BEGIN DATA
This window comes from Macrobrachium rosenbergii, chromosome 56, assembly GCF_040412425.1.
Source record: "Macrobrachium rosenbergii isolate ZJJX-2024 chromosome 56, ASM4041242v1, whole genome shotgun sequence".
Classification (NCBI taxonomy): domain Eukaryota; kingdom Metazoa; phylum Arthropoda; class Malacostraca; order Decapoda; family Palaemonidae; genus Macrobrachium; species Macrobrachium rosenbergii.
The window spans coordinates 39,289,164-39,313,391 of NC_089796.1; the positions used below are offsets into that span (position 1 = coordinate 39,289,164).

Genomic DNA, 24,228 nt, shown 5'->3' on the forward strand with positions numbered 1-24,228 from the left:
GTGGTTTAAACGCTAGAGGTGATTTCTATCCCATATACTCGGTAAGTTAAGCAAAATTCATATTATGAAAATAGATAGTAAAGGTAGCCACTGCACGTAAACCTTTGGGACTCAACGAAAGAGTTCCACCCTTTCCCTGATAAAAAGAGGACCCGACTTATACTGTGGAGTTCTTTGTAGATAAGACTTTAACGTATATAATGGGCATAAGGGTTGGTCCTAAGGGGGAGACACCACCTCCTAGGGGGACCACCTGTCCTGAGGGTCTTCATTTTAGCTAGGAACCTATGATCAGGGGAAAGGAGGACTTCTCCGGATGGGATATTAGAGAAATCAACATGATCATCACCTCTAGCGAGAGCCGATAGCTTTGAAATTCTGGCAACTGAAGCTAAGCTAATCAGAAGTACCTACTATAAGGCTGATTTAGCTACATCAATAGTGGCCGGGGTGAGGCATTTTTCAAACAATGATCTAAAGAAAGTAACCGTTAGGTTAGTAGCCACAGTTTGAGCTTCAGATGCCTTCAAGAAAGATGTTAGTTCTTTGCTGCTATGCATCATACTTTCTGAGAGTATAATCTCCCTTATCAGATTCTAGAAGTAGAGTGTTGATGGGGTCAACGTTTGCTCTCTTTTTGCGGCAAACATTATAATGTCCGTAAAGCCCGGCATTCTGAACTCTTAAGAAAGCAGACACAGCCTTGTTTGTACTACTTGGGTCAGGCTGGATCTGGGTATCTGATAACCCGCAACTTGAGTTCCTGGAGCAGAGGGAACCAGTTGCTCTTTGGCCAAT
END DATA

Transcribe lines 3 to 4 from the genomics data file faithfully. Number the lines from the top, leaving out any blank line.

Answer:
Classification (NCBI taxonomy): domain Eukaryota; kingdom Metazoa; phylum Arthropoda; class Malacostraca; order Decapoda; family Palaemonidae; genus Macrobrachium; species Macrobrachium rosenbergii.
The window spans coordinates 39,289,164-39,313,391 of NC_089796.1; the positions used below are offsets into that span (position 1 = coordinate 39,289,164).